In order for executives to exhibit strong leadership, they need to have an agenda, which should cover the following four points.
1. Adoption path. In order for hospital executives to lead successfully, they need to outline a clear adoption path. According to Mr. Wivoda, the adoption path should include the following steps:
• Assessment — Assess the preparedness of the hospital to fully adopt an EHR.
• Planning — Develop and prepare the request for proposals from vendors and IT companies.
• Selection — Evaluate vendors and negotiate contracts.
• Evaluation — Review system performance and effectiveness.
• Improvement — Conduct additional training to improve workflows.
2. Total cost of ownership. According to Mr. Wivoda, the total cost of owning an EHR is misunderstood by many executives, but in order to successfully implement an EHR, the cost needs to be clear. "It is easy to understand the licensing costs and the fees, maybe even the computers that the hospital will need. However, people do not go into all the costs that are included," says Mr. Wivoda. There are at least three areas of often overlooked cost:
• Hard costs — licensing costs; implementation fees; hardware expenses
• Recurring costs — annual maintenance fees; periodic computer hardware
• Staff costs — staffing increases; changes in skill sets; loss of productivity during implementation and go live; supplemental staffing for go live
3. Project management. Project management is the discipline of planning, organizing, securing and managing resources for the health IT implementation. According to Mr. Wivoda, project management is a specialized skill, so a hospital needs someone with experience and passion. "Project management can be a significant challenge for rural hospitals and clinics. It can't be left up to the vendor. Leadership must have a major role in supporting project management so that it is successful," says Mr. Wivoda.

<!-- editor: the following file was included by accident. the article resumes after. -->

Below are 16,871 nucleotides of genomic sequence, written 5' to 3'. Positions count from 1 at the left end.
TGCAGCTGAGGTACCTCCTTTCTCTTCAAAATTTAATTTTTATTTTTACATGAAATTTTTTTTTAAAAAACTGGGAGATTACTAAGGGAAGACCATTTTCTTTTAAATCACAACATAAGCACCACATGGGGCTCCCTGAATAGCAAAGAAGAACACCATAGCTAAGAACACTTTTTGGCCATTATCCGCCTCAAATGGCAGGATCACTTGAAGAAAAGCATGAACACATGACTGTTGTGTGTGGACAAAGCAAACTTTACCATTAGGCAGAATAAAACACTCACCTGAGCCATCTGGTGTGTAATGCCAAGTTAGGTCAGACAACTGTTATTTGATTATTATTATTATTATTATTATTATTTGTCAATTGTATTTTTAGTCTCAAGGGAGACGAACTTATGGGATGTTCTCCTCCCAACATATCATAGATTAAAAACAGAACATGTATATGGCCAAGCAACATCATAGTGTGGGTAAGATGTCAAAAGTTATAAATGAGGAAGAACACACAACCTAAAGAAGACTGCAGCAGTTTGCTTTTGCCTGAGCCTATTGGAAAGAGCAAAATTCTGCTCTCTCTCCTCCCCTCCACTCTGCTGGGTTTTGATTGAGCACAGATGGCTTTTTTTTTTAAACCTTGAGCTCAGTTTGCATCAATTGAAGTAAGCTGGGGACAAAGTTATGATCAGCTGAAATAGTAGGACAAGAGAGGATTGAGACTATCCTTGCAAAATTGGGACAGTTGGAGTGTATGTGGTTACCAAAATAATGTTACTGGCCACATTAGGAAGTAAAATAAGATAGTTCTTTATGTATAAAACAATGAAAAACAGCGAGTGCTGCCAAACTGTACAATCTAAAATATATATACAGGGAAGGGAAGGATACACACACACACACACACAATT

4. Project champions. Mr. Wivoda recommends executives choose "champions" for the health IT implementation whose primary responsibility is to be aware of the status of the project and remove any obstacles. "The champion does not need to be actively working on the project but aware and supportive. The champion should understand the project outcomes and be able to spend time on project support as needed," says Mr. Wivoda. He recommends that leadership choose executive, physician and nurse champions.
• Executive champion — The executive champion should be able to walk the floor and casually interact with the staff, to ask what their involvement has been so far and to see what they are excited about.
• Physician champion — The physician selected should be well respected, but he or she does not need to be the most technical. The most important characteristic of the champion is the ability to communicate effectively, according to Mr. Wivoda.
• Nurse champion — The nurse champion should be active with nurse engagement.
When hospital executives make these four elements a part of their agenda for health IT implementation, the process will be more effective. Focusing on these areas will help leadership assist staff, clinicians and patients adjust to and overcome the barriers that typically accompany health IT implementations and impede success.
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